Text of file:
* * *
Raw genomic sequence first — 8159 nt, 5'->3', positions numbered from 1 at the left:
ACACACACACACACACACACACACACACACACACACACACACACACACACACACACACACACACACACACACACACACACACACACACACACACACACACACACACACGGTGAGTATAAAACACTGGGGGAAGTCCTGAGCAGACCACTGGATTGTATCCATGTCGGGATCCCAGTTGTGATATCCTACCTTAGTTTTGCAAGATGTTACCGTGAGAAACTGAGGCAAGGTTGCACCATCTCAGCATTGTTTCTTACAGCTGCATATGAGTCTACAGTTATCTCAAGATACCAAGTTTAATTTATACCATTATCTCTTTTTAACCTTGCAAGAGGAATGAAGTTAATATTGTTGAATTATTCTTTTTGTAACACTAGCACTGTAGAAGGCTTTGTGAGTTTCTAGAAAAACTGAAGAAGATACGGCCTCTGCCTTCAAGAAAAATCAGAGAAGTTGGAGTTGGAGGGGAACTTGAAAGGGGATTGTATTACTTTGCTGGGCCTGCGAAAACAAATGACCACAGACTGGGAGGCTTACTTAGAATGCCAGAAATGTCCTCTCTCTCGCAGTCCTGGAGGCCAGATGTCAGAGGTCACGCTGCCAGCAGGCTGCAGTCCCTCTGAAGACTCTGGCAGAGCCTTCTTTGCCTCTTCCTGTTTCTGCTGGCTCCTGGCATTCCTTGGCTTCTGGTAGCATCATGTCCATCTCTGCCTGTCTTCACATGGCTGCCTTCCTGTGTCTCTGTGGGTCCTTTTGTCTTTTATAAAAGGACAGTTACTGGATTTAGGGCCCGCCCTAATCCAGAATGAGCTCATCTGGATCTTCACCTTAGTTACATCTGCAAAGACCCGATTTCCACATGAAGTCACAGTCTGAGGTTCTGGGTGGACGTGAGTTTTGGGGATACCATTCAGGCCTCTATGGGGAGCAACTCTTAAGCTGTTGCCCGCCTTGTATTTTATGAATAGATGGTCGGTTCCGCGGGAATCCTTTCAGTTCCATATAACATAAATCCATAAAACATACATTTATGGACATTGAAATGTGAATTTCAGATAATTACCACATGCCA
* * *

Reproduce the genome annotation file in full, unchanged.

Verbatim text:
Raw genomic sequence first — 8159 nt, 5'->3', positions numbered from 1 at the left:
ACACACACACACACACACACACACACACACACACACACACACACACACACACACACACACACACACACACACACACACACACACACACACACACACACACACACACACGGTGAGTATAAAACACTGGGGGAAGTCCTGAGCAGACCACTGGATTGTATCCATGTCGGGATCCCAGTTGTGATATCCTACCTTAGTTTTGCAAGATGTTACCGTGAGAAACTGAGGCAAGGTTGCACCATCTCAGCATTGTTTCTTACAGCTGCATATGAGTCTACAGTTATCTCAAGATACCAAGTTTAATTTATACCATTATCTCTTTTTAACCTTGCAAGAGGAATGAAGTTAATATTGTTGAATTATTCTTTTTGTAACACTAGCACTGTAGAAGGCTTTGTGAGTTTCTAGAAAAACTGAAGAAGATACGGCCTCTGCCTTCAAGAAAAATCAGAGAAGTTGGAGTTGGAGGGGAACTTGAAAGGGGATTGTATTACTTTGCTGGGCCTGCGAAAACAAATGACCACAGACTGGGAGGCTTACTTAGAATGCCAGAAATGTCCTCTCTCTCGCAGTCCTGGAGGCCAGATGTCAGAGGTCACGCTGCCAGCAGGCTGCAGTCCCTCTGAAGACTCTGGCAGAGCCTTCTTTGCCTCTTCCTGTTTCTGCTGGCTCCTGGCATTCCTTGGCTTCTGGTAGCATCATGTCCATCTCTGCCTGTCTTCACATGGCTGCCTTCCTGTGTCTCTGTGGGTCCTTTTGTCTTTTATAAAAGGACAGTTACTGGATTTAGGGCCCGCCCTAATCCAGAATGAGCTCATCTGGATCTTCACCTTAGTTACATCTGCAAAGACCCGATTTCCACATGAAGTCACAGTCTGAGGTTCTGGGTGGACGTGAGTTTTGGGGATACCATTCAGGCCTCTATGGGGAGCAACTCTTAAGCTGTTGCCCGCCTTGTATTTTATGAATAGATGGTCGGTTCCGCGGGAATCCTTTCAGTTCCATATAACATAAATCCATAAAACATACATTTATGGACATTGAAATGTGAATTTCAGATAATTACCACATGCCA